It’s a little difficult to compare prices between open source software and for-profit businesses. Next, we need to compare the features and see which free version offers more features, and whether or not the paid versions of CCleaner offer good value.
I was rather shocked to find that BleachBit comes with a ton of features. Usually, free software isn’t nearly as full-featured as paid alternatives, so I was pleasantly surprised. BleachBit comes with a wide range of features to “clean” your computer. That said, it seems that most of the features are aimed at permanently deleting files so they can’t be recovered.
The first feature is little more than a file shredder and deletes private files in such a way that even hard drive recovery software can’t pull them back from the grave. In addition, it’s pretty darn simple to use and doesn’t require a high degree of technical proficiency. It is, however, only available on Windows and Linux, so Mac and mobile users are out of luck.
Also, even though this is free software, it doesn’t include all the extra crap that often accompanies free apps. You won’t get stuck with extra add-ons and search bars in your browser, adware, spyware, or other such nonsense. It’s just a computer cleaner – nothing more and nothing less. It does also support up to 64 different languages, so if English isn’t your native language, you can easily be accommodated.
Furthermore, I wanted to talk about the file shredding feature. Not only does it delete a file into a state that can never be recovered, the software will even cover its tracks. It will overwrite all of your free HDD space to hide the fact that files were shredded from that portion of the drive.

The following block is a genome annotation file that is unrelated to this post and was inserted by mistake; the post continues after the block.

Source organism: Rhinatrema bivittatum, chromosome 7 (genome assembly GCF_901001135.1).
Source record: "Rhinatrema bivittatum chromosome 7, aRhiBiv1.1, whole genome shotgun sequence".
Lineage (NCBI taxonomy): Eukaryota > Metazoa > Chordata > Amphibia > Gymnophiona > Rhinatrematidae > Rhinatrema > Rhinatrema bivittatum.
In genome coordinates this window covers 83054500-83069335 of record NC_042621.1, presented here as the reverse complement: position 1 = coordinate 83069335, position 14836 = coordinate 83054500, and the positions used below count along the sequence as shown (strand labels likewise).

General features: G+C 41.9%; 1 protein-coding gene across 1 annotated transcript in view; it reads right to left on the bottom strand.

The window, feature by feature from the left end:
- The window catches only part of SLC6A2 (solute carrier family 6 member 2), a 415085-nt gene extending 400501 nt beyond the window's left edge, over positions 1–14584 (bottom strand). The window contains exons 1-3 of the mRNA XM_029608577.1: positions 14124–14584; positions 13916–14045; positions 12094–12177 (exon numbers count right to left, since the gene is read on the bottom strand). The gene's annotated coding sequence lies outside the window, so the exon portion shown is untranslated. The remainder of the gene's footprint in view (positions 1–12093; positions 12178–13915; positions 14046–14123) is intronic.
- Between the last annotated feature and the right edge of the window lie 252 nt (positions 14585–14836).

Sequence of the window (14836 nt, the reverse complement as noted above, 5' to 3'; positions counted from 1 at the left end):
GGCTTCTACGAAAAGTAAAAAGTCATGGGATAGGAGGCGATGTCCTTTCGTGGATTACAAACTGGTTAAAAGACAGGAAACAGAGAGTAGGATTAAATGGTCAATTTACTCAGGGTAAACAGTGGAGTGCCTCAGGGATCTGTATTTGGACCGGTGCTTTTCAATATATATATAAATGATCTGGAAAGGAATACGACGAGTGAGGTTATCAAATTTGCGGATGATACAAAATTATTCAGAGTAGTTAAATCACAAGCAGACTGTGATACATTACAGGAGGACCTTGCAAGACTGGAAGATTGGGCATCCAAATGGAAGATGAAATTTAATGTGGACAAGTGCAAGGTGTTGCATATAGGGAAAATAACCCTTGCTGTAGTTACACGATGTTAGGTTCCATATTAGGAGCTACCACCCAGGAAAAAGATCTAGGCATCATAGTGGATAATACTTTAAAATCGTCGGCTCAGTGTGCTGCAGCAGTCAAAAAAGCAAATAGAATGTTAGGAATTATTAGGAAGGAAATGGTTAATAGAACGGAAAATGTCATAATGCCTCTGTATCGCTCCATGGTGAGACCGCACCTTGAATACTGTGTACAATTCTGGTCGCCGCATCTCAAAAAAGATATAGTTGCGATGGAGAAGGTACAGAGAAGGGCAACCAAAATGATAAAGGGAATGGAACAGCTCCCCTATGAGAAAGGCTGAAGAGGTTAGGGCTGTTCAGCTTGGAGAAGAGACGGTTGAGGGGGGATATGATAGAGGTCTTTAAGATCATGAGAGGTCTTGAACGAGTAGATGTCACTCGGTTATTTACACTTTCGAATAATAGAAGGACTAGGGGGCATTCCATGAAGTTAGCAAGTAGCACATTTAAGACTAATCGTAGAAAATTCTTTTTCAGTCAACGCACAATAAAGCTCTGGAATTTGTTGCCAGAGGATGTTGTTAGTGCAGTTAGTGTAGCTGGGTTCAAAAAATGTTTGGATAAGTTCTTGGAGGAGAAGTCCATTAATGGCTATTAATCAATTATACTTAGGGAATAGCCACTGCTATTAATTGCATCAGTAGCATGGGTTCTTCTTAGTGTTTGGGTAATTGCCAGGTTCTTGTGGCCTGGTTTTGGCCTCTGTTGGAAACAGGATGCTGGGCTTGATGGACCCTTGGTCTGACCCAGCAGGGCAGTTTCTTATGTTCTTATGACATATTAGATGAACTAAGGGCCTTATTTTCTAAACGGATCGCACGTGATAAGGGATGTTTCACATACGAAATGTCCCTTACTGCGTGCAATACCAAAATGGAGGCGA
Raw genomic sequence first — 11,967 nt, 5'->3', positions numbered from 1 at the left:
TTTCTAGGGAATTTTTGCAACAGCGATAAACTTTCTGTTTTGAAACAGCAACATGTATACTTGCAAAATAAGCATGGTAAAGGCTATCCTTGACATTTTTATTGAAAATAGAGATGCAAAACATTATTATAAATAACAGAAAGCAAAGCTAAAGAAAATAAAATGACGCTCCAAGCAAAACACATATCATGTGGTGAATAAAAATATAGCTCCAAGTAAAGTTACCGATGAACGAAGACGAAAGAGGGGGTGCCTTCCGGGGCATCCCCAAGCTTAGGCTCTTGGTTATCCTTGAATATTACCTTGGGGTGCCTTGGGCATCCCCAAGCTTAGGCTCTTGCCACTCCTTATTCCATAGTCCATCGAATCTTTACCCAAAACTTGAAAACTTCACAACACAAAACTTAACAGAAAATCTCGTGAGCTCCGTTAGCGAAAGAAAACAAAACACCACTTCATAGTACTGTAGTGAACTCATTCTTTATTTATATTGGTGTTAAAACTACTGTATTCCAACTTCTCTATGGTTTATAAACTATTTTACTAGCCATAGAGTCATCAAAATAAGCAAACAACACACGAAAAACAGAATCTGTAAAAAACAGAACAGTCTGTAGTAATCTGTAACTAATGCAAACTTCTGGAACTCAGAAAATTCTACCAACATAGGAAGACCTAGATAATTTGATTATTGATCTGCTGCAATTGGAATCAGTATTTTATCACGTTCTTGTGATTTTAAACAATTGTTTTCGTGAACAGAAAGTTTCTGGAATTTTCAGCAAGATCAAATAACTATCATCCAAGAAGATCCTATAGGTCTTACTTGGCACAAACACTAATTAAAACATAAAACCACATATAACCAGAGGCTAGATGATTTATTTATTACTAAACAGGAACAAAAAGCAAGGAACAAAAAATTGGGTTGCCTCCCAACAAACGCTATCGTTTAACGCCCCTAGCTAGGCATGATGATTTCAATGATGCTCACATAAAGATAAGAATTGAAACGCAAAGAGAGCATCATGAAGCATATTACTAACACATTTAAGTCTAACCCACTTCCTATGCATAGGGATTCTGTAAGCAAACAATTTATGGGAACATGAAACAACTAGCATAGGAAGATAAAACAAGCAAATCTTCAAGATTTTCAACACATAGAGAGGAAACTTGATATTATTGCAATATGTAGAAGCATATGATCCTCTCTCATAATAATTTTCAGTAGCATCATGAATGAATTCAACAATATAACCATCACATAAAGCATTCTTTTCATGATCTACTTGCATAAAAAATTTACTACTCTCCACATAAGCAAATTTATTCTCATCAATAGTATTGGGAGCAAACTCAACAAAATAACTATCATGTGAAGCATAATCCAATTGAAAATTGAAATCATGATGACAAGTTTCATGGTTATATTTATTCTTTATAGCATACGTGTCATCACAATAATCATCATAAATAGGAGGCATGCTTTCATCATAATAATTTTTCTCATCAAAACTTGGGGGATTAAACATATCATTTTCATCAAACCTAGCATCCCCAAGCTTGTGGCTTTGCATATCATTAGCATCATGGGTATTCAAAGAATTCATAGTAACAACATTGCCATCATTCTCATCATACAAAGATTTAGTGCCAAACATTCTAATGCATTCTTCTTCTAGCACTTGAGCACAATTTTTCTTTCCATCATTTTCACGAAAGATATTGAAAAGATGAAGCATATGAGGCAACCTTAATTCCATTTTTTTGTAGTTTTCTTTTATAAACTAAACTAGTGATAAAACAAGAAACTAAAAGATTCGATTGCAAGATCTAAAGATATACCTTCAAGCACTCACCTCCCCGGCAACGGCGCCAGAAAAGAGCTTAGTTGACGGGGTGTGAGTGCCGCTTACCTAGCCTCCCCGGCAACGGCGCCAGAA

I thought that was pretty cool. But in addition to raw file shredding and deletion, it can also perform housekeeping by deleting the following types of files:
CCleaner has different features that are packaged into different service tiers. First up is the free version, which includes the following features:
Next up is the professional plan, which adds the following features on top of the free version’s features:
Last but not least is the Professional Plus option, which includes the following enhancements over the Professional version:
I suppose I should also mention that the Professional version does have a free trial as well, which doesn’t require any payment card information to sign up for. However, for standard OS cleanup and file deletion, you can use the free version.
The free version doesn’t have as many features as BleachBit. While both can hunt through an OS and delete unnecessary and unused files, BleachBit has special file shredding algorithms, where CCleaner does not. However, there are many ways that the CCleaner paid versions are superior to BleachBit. For starters, since it’s a paid service, it’s able to offer customer support.